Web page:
PROVO -- A lot has changed in video games over the last 30 years — largely for the better. Gameplay's more exciting, hardware's more capable, visuals are more engaging, and even controllers have improved.
But if there's one area in which games are still lacking, it's predictable story lines and amateur dialogue. You know the routine; aliens take over the world, and it's your job to take 'em out with giant mechs in expected fashion, as forced expletives plague the sometimes predictable experience.
"On a scale of 1-10, I would give the evolution of video game stories a four," says producer Peter Wanat. "We have a few great ones, but for the most part, we are not even middle of the road."
On a scale of 1-10, I would give the evolution of video game stories a four. We have a few great ones, but for the most part, we are not even middle of the road.
The once fledgling video game industry with its minuscule budgets forced early game makers to wear several different hats, including storytelling ones, even if they didn't have prior experience. "When video games began, particularly on the PC, they were made by one-, two-, and three-person teams," says game consultant N'Gai Croal, a vocal proponent against amateur game dialogue. "Very few of these people had professional writing experience."
It worked for the most part then, because games only told text-based stories, letting players fill in the creative gaps. "Back in the day all you needed was a good script and that was the game," says Wanat. But as video games became more cinematic, writing and dialogue couldn't keep up, due to the absence of legitimate storytellers.
Not all games require stories, however (e.g. puzzle games). "I think story lines are important to games, but unlike film, TV, and movies, it's far from the most important element," adds Wanat. "If you don't have gameplay than just pack it in — it doesn't matter how good the story is."
So video games don't necessarily need a plot, only enjoyment. That being the case, stories and dialogue can quickly take a back seat to gameplay should development difficulties arise.
What can be done to better the quality of story lines and dialogue then? The simple answer would be to bring a bunch of Hollywood writers into the fold. But delivering believable stories in video games is far more complex than doing so on the big screen, as interactivity and the player's ability to control cadence pose significant challenges.
"To improve the state of storytelling in video games, we need screenwriters who are well-versed in video games, and video game makers who are well-versed in writing," resolves Croal. "Writing a good script isn't easy, and I don't think most people in the industry have enough experience."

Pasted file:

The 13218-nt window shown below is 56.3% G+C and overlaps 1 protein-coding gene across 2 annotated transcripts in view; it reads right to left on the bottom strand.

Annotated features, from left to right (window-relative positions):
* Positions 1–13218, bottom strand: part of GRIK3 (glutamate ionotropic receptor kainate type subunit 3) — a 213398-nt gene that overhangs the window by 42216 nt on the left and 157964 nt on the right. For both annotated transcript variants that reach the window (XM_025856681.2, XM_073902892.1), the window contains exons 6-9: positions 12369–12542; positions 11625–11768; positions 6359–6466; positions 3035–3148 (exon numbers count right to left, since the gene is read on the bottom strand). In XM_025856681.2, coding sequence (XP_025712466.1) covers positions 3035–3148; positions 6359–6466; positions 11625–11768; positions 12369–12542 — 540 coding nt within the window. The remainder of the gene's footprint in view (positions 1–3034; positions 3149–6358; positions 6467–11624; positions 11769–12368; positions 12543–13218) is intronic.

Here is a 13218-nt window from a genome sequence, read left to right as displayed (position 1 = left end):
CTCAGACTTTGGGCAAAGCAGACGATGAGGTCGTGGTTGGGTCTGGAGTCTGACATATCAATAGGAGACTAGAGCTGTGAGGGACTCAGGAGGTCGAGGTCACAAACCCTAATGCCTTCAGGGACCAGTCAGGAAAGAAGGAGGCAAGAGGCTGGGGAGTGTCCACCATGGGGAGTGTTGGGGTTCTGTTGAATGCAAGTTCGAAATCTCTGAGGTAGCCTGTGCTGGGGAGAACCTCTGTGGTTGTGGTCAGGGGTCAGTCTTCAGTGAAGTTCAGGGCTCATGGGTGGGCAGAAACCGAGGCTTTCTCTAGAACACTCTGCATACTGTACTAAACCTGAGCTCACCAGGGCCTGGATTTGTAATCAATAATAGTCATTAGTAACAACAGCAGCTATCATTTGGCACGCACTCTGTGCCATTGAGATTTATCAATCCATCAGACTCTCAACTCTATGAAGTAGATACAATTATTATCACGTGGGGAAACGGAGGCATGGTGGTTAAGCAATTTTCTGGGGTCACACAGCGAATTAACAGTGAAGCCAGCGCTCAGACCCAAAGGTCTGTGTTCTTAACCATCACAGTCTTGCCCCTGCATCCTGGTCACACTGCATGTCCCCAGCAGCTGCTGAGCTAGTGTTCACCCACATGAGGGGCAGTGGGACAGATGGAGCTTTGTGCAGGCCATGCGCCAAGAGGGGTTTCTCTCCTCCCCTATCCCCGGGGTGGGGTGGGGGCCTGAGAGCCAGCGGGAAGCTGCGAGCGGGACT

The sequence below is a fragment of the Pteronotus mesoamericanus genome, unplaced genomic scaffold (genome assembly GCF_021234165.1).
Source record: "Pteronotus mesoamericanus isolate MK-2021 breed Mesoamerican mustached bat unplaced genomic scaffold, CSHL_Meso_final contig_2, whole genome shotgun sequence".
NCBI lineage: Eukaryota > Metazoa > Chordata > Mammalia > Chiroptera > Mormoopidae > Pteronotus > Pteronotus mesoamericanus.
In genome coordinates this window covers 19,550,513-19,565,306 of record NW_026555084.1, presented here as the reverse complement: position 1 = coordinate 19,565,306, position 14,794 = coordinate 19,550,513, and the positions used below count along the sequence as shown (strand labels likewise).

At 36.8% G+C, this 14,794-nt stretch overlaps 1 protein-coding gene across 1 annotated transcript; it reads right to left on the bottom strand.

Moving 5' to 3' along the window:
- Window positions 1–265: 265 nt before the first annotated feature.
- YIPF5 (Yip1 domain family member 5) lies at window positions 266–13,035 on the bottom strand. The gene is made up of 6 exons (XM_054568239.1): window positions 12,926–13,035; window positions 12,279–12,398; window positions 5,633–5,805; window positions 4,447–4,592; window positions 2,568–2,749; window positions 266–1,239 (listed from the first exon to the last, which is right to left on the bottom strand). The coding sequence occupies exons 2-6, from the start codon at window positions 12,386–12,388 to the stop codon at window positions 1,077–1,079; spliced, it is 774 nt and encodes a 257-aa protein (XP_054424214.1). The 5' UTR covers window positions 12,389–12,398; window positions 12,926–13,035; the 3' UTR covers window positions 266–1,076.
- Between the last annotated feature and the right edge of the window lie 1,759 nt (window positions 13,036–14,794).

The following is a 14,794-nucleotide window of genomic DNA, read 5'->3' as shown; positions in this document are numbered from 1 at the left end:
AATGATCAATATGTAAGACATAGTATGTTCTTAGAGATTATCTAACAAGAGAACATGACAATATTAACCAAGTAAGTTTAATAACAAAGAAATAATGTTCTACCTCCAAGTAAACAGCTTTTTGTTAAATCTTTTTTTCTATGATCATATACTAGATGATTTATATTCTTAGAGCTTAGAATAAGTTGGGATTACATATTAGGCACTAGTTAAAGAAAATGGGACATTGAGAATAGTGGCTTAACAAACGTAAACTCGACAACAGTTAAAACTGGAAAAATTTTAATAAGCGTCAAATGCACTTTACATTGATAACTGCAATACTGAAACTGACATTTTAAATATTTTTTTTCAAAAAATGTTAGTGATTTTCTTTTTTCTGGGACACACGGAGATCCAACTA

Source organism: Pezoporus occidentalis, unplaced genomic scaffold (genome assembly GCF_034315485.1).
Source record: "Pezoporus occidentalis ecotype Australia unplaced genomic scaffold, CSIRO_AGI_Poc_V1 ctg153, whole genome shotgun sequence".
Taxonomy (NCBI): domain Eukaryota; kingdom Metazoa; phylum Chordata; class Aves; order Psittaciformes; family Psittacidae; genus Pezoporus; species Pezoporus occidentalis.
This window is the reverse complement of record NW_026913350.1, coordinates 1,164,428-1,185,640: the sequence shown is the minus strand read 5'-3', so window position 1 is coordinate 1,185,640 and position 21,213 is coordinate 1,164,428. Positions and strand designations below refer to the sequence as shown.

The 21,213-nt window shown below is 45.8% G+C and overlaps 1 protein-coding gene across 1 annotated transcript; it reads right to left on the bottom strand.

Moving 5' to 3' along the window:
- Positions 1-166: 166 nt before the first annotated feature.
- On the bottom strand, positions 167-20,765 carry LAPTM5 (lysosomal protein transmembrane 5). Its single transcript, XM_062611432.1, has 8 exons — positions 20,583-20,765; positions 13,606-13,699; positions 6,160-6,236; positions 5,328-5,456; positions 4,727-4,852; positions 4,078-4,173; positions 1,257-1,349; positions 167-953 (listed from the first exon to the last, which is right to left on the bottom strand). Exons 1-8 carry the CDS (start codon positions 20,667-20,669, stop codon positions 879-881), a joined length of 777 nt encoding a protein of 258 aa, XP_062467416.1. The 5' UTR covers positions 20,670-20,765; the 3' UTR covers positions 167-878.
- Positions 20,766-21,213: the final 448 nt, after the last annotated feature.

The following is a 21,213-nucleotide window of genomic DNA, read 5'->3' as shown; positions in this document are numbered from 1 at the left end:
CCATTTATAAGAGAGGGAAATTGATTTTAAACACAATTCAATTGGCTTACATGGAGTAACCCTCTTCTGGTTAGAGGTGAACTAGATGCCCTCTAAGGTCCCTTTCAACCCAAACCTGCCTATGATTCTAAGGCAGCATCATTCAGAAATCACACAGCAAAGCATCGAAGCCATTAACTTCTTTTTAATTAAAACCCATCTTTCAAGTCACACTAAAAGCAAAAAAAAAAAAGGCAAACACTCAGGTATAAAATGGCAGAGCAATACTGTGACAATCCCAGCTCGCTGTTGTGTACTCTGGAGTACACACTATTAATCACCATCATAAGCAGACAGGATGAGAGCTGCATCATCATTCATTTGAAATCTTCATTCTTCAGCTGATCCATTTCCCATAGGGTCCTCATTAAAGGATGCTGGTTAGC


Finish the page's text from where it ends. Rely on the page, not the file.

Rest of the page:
So it might be that we need a whole new generation of professionals to be raised before seeing significant change.
Further frustrating a solution is that the industry may not be in a position to afford top writing talent, this despite being a billion dollar business. "Writing for games takes a long time and doesn't pay well in comparison to other avenues for that level of talent," maintains Wanat. "And it's harder now with all the moving parts of games to pull it off."
Writing for games takes a long time and doesn't pay well in comparison to other avenues for that level of talent. And it's harder now with all the moving parts of games to pull it off.
Ultimately, though, the responsibility to ensure quality story lines, dialogue, and voice talent rests squarely on the shoulders of producers. "It's the job of producer at a publisher to say, 'No, that's not good enough,'" says Wanat. "Every time you get a bad developer-created story line, you can point to a producer at the publisher who should have put his foot down."
Croal, who has a background in off-Broadway theatre, echoes the same sentiment: "We need producers who are knowledgeable in these areas, and who can demand excellence in storytelling from their creative teams."
The same applies for top-level executives and everyone else within a given organization. Then, and only then, will we start to see considerable improvement. "As persistence works its way into console gaming, I think you will see reformation," affirms Wanat. "Games will get deeper."
In fact they already have. Take the recent Uncharted series, for example, praised for its Raiders of the Lost Ark-like story and believable voice acting. Still, for every Uncharted there are multiples of cringe-inducing games.
And nothing will change, of course, unless gamers themselves demand better dialogue and story lines when purchasing games. "For all of my criticism of the dialogue in Gears of War, it's still a runaway success," concludes Croal. "Which means in the marketplace, the developer was far more right than I was."
About the author: Blake Snow is a freelance writer, media specialist, and casual gamer from Provo. Contact information and other published works are available at his website: blakesnow.com. This article first appeared in Next-Generation.
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